“It is already beginning to seem unreal. That is the boon of our memories” Hemingway writes from Thrace after witnessing the forced migration of Greeks out of Turkey.
Below are excerpts from an article from the The Toronto Star and a chapter in In Our Time. Can you tell what is real and what is fiction?
“Minarets stuck up in the rain out of Adrianople across the mud flats. The carts were jammed for thirty miles along the Karagatch road. Water buffalo an cattle were hauling carts through the mud. No end and no beginning. Just carts loaded with everything they owned. Th old men and women, soaked through, walked along keeping the cattle moving. The Maritza was running yellow almost up to the bridge. Carts were jammed solid on the bridge with camels bobbing along through them. Greek cavalry herded along the procession. Women and kids were in the carts crouched with mattresses, mirrors, sewing machines, bundles. There was a woman having a kid with a young girl holding a blanket over her and crying. Scared sick looking at it. It rained all through the evacuation.”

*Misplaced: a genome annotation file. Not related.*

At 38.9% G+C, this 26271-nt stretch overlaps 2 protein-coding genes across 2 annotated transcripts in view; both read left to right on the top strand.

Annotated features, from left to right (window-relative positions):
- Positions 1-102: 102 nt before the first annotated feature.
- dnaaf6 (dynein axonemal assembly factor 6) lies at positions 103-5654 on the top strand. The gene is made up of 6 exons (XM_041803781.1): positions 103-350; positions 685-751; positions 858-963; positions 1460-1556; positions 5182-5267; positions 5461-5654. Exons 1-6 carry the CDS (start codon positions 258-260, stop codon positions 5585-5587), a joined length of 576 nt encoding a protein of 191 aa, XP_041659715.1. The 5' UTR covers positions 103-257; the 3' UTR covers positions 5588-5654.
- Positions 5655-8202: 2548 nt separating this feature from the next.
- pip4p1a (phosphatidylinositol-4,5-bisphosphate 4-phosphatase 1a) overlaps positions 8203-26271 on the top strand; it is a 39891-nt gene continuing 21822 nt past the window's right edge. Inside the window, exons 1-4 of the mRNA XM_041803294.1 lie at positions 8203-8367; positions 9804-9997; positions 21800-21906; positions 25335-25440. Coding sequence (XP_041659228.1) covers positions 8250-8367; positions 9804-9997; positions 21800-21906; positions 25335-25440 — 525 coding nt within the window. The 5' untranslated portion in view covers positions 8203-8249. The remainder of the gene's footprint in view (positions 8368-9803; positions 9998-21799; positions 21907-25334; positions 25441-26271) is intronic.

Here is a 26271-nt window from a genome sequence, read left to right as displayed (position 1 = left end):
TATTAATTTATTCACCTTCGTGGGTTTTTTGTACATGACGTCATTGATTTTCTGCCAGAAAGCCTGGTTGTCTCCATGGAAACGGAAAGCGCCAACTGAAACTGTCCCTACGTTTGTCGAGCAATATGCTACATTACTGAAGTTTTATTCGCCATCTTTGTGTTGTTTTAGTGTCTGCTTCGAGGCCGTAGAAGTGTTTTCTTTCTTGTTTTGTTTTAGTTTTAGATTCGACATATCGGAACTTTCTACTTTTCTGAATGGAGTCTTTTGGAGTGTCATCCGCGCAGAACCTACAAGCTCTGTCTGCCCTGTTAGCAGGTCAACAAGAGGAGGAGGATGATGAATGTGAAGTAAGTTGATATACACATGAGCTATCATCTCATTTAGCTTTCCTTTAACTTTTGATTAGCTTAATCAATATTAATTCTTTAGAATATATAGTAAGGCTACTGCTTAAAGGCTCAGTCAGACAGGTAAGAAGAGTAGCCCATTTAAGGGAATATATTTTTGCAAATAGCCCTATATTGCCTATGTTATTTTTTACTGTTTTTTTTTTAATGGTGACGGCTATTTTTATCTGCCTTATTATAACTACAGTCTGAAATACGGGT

"Adrianople: In a never-ending staggering march the Christian population of Eastern Thrace is jamming the roads towards Macedonia. The main column crossing in Maritza Ricer at Adrianople is twenty miles long. Twenty miles of carts drawn by cows, bullocks, and muddy flanked water buffalo, with exhausted, staggering men, women and children, blankets over their heads, walking blindly along in the rain beside their worldly goods…. A husband spreads a blanket over a woman in labour in one of the carts to keep off the driving rain. She is the only person making a sound. Her little daughter looks at her inn horror and begins to cry. And the procession keeps moving.”
The two passages are remarkably similar and yet presented as two different genres. This first passage is fiction, the second is historical record. Both are “unreal.” In such moments of tragedy perhaps the “boon of our memories” is that reality inevitably and necessarily blurs into fiction. In Our Time is therefore, the result of memories that have, over time, become fictionalized precisely to be remembered or archived. This is the most raw example of the way Hemingway retells history in his fiction preserving authenticity and respecting his memory.